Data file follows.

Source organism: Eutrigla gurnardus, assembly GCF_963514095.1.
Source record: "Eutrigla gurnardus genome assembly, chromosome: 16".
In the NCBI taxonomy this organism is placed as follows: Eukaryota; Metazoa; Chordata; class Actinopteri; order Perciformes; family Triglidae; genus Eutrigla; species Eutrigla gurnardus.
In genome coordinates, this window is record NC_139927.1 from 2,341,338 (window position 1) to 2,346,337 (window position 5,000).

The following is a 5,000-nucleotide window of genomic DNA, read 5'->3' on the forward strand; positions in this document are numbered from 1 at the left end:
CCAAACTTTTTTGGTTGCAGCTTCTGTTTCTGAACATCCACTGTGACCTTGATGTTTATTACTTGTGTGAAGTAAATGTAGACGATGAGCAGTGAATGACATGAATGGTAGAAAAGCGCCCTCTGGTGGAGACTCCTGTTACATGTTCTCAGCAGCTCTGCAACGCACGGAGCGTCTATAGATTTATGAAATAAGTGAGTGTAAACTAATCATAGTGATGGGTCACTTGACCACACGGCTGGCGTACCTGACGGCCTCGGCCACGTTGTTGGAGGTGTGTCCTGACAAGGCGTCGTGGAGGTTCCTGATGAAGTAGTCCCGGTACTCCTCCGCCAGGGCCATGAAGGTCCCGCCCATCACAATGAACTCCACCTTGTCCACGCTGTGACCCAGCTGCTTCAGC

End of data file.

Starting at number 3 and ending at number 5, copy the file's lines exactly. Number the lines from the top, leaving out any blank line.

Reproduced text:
In the NCBI taxonomy this organism is placed as follows: Eukaryota; Metazoa; Chordata; class Actinopteri; order Perciformes; family Triglidae; genus Eutrigla; species Eutrigla gurnardus.
In genome coordinates, this window is record NC_139927.1 from 2,341,338 (window position 1) to 2,346,337 (window position 5,000).

The following is a 5,000-nucleotide window of genomic DNA, read 5'->3' on the forward strand; positions in this document are numbered from 1 at the left end: